It Was the Best of Times, It Was the Worst of Times

I have no internal GPS. I’m man enough to admit it. In my defense, however, my tendency to get lost is nicely balanced out by some of my other stellar qualities: I can write with both hands at the same time – right-handed going forward and left-handed going backwards. I can turn my eyelids inside out and I can play Oh, Susanna on the harmonica! But, seriously, I couldn’t find my way out of a paper bag if it was left wide open.

Some people just have a knack for knowing where they’re going, how to get there and how to get home again. They can navigate unfamiliar roads in unfamiliar places and never get lost. I lived in the same city for 30 years and still got lost all the time.

There were times when I’d be driving someplace that I had never been before and I would say to myself, “Self, concentrate on where you’re going this time!” I would try with all my might to recall each turn I had made. Invariably, when heading home, I would turn the wrong way right out of the gate, just because it ‘felt’ like the right direction. Bottom line? I’m not the guy you want as captain of your orienteering team.

My lack of spatial orientation doesn’t only affect me when I’m driving. I can’t tell you how many times I’ve parked my car in a crowded lot, gone into a store to get something, walked back outside and had no idea where my car was!

The other night my wife and I were watching an old Seinfeld rerun called The Parking Garage. It brought back some good memories, and by good, I mean mostly bad.

It was Valentine’s Day some years ago when we were still living in Wisconsin. I had booked a reservation at a swanky steakhouse in downtown Madison called Johnny Delmonico’s. This was to be no ordinary romantic dinner for two. It was the night I would present my wife with an upgrade to her original wedding ring.

I was 19 when I asked Lisa to marry me. I had bought her an engagement ring with a .19 carat diamond. Oh, you didn’t realize diamonds could be measured in hundredths of carats? Usually a jeweler will use a loupe to see the imperfections in a stone; my jeweler needed a magnifying lens just to see the stone. Cut me some slack; it was all I could afford at the time.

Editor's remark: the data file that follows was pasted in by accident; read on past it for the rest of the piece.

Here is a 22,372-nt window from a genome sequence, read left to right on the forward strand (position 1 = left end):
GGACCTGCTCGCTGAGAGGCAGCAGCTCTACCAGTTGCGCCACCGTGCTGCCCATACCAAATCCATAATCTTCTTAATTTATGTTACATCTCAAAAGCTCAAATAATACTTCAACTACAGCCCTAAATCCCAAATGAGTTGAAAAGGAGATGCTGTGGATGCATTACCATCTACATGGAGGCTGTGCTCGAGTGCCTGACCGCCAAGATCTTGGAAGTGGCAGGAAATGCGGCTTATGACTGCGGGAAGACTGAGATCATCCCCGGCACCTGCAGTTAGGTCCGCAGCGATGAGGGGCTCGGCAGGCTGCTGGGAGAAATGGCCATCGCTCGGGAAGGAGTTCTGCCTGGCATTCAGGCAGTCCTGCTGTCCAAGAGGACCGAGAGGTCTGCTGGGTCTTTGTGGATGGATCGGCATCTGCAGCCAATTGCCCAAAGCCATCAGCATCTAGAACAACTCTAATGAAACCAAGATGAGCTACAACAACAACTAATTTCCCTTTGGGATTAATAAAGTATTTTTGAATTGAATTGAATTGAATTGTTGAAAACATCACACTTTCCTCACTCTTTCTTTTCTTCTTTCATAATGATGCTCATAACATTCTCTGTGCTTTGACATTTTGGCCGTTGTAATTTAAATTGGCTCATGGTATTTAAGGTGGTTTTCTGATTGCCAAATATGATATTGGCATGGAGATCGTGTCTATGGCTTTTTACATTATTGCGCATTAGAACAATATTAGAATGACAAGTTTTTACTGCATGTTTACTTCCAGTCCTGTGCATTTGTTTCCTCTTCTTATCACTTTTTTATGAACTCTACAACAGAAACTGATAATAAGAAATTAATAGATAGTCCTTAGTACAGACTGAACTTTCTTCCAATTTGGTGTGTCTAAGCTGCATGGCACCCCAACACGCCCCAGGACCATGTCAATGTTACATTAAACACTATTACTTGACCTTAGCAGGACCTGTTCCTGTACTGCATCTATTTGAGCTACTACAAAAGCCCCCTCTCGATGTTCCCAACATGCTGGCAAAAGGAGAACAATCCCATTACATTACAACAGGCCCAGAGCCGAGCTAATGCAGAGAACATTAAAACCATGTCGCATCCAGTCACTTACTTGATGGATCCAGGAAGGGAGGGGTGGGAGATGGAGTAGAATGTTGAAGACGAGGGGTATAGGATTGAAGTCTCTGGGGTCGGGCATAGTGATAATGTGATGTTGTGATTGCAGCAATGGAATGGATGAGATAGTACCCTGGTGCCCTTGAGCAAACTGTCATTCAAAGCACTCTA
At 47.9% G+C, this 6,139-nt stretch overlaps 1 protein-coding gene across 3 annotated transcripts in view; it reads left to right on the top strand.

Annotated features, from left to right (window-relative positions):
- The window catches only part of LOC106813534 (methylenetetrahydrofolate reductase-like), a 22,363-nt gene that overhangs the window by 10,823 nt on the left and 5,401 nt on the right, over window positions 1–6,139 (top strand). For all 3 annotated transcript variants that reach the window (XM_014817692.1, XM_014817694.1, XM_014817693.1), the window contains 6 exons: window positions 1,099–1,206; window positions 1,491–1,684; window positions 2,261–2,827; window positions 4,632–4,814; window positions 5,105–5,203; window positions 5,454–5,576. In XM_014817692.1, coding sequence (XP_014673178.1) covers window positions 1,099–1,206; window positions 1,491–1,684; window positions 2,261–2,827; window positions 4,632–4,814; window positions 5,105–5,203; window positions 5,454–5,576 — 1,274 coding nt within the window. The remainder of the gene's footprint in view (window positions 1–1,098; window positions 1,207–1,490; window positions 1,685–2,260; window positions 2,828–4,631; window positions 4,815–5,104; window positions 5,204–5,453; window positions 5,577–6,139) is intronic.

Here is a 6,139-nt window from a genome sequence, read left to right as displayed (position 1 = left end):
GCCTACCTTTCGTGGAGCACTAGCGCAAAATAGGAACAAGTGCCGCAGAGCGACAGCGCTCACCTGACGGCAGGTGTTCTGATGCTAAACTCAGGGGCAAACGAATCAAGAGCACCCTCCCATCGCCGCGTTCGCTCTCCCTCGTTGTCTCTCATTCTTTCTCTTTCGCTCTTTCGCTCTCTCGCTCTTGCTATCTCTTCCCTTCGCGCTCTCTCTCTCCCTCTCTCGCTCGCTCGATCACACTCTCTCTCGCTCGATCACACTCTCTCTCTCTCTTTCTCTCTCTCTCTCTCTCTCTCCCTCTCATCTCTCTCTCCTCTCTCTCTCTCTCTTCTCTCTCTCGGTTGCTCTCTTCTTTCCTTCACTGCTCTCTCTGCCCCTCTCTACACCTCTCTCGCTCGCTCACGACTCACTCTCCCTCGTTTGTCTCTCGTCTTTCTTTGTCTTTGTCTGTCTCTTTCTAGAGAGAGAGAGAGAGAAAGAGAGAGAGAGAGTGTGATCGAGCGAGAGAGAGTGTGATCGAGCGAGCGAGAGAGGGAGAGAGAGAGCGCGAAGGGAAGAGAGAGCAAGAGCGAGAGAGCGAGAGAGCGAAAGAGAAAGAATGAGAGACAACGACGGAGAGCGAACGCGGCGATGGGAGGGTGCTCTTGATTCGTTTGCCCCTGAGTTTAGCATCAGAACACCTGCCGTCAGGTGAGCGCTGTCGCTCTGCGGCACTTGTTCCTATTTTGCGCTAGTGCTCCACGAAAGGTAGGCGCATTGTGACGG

The weather was ominously frigid for mid-February, and we headed out in our finest steak-eating attire. I can still picture my wife’s black skirt with a slit that ran all the way up the side of her left leg and seasonally appropriate red top. I dropped her off at the front door of the restaurant, drove across the street and left the car in a five-story parking ramp.

We had a wonderful time. She knew she was getting a new diamond because she had helped pick it out. It was a beautiful Israeli stone that her jeweler had found for us. She just didn’t know when I was going to give it to her. So, over a glass of champagne, I took out the box and presented her with the new ring. The jeweler, out of respect for my previous effort, had taken the old .19 carat diamond and embedded it in the band of another ring he was making for her along with some other stones smaller than grains of sand.


After dinner I told her I’d run and get the car and pick her up at the door. She said she’d walk with me to get the car since it was just across the street. We left the restaurant and were hit with a needle-sharp blast of frigid air. The temperature was -2°. We put our heads down and hustled across the street and into the parking ramp. Immediately, I had the feeling that I often get when trying to navigate…I couldn’t remember where I parked the car!

We walked quickly up one floor. “I think it’s up here on the next level.” I said.

“I’m freezing!” she said as she followed me in high heels with the slit in her dress flapping in the wind.

“I’m pretty sure it’s just up ahead,” I said with little conviction. We rounded the next corner. No car. I took the key fob out of my pocket and started clicking the Lock button. I could actually hear the car beeping in the distance but I couldn’t tell if it was below us or above us!

Finally, she stopped and took her phone out of her purse. “What are you doing?” I asked.

“I’m calling a cab!” she said.

“Calling a cab?” I said. “What good is that going to do?”

“The cab driver can drive us around the ramp until we find the car! At least we’ll be warm!” she said.

Ordinarily, I might have argued about this. Given the fact that my teeth were chattering so hard I could barely talk, I decided to go with the plan. Sure enough, within two minutes a cabbie pulled into the parking ramp and we hopped in the warm car. I tried to explain what had happened and that we just needed him to drive us around until we found our car. He started laughing, and off we went. We drove up two levels, over one section and down one level again with me hanging out the back window clicking the key fob. It took him all of 60 seconds to help us locate the car, and I gave him $20 for his effort.

Still a bit flustered, cold and disoriented, I pulled out of the parking ramp and immediately turned the wrong way down a one-way street.

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